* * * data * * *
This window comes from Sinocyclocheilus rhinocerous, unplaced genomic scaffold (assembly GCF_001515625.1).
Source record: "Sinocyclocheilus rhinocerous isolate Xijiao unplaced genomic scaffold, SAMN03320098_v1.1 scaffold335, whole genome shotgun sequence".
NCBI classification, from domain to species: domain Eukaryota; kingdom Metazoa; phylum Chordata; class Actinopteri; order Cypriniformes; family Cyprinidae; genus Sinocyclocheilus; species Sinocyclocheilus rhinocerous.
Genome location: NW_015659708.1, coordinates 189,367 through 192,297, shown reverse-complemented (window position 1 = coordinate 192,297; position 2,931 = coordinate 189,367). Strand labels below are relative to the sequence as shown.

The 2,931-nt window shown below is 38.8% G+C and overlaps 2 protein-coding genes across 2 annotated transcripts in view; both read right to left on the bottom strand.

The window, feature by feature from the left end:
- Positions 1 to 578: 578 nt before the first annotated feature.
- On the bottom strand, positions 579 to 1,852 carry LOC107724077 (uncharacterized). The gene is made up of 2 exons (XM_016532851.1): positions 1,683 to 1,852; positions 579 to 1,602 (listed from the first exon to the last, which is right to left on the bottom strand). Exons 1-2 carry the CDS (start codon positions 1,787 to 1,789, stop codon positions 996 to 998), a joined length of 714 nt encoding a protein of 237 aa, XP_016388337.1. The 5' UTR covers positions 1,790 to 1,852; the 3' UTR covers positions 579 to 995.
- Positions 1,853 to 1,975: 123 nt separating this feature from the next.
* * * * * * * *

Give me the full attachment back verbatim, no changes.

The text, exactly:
This window comes from Sinocyclocheilus rhinocerous, unplaced genomic scaffold (assembly GCF_001515625.1).
Source record: "Sinocyclocheilus rhinocerous isolate Xijiao unplaced genomic scaffold, SAMN03320098_v1.1 scaffold335, whole genome shotgun sequence".
NCBI classification, from domain to species: domain Eukaryota; kingdom Metazoa; phylum Chordata; class Actinopteri; order Cypriniformes; family Cyprinidae; genus Sinocyclocheilus; species Sinocyclocheilus rhinocerous.
Genome location: NW_015659708.1, coordinates 189,367 through 192,297, shown reverse-complemented (window position 1 = coordinate 192,297; position 2,931 = coordinate 189,367). Strand labels below are relative to the sequence as shown.

The 2,931-nt window shown below is 38.8% G+C and overlaps 2 protein-coding genes across 2 annotated transcripts in view; both read right to left on the bottom strand.

The window, feature by feature from the left end:
- Positions 1 to 578: 578 nt before the first annotated feature.
- On the bottom strand, positions 579 to 1,852 carry LOC107724077 (uncharacterized). The gene is made up of 2 exons (XM_016532851.1): positions 1,683 to 1,852; positions 579 to 1,602 (listed from the first exon to the last, which is right to left on the bottom strand). Exons 1-2 carry the CDS (start codon positions 1,787 to 1,789, stop codon positions 996 to 998), a joined length of 714 nt encoding a protein of 237 aa, XP_016388337.1. The 5' UTR covers positions 1,790 to 1,852; the 3' UTR covers positions 579 to 995.
- Positions 1,853 to 1,975: 123 nt separating this feature from the next.